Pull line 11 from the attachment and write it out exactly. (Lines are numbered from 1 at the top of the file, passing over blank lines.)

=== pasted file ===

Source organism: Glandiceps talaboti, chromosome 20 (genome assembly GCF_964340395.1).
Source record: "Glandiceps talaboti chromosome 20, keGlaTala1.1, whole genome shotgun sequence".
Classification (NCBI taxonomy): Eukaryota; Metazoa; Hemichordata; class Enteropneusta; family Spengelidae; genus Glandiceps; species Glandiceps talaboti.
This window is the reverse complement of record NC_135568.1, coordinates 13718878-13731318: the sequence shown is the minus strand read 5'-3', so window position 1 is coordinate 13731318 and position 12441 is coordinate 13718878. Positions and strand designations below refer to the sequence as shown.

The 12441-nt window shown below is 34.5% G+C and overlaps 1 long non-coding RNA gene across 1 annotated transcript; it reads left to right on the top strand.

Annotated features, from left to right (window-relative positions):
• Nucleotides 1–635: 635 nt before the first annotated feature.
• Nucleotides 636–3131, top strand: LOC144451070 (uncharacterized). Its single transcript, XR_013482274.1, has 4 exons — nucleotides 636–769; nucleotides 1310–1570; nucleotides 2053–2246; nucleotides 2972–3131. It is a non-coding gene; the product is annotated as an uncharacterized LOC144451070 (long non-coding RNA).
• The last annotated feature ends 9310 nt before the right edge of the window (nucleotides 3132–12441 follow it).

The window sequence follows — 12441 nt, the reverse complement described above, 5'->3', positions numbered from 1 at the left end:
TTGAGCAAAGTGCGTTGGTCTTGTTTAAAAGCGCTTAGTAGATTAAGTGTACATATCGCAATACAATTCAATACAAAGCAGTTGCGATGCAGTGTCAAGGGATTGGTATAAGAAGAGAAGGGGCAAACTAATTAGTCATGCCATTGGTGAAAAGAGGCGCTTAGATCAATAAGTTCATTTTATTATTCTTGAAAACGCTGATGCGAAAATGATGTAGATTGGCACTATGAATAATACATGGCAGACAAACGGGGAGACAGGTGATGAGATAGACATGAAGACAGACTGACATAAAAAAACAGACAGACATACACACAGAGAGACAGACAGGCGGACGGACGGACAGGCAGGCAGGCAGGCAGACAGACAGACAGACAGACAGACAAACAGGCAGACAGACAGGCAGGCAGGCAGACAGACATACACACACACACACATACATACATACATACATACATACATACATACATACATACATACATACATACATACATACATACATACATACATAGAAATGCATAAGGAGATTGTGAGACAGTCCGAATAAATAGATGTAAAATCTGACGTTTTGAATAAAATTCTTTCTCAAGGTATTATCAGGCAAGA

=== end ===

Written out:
TTGAGCAAAGTGCGTTGGTCTTGTTTAAAAGCGCTTAGTAGATTAAGTGTACATATCGCAATACAATTCAATACAAAGCAGTTGCGATGCAGTGTCAAGGGATTGGTATAAGAAGAGAAGGGGCAAACTAATTAGTCATGCCATTGGTGAAAAGAGGCGCTTAGATCAATAAGTTCATTTTATTATTCTTGAAAACGCTGATGCGAAAATGATGTAGATTGGCACTATGAATAATACATGGCAGACAAACGGGGAGACAGGTGATGAGATAGACATGAAGACAGACTGACATAAAAAAACAGACAGACATACACACAGAGAGACAGACAGGCGGACGGACGGACAGGCAGGCAGGCAGGCAGACAGACAGACAGACAGACAGACAAACAGGCAGACAGACAGGCAGGCAGGCAGACAGACATACACACACACACACATACATACATACATACATACATACATACATACATACATACATACATACATACATACATACATACATACATACATAGAAATGCATAAGGAGATTGTGAGACAGTCCGAATAAATAGATGTAAAATCTGACGTTTTGAATAAAATTCTTTCTCAAGGTATTATCAGGCAAGA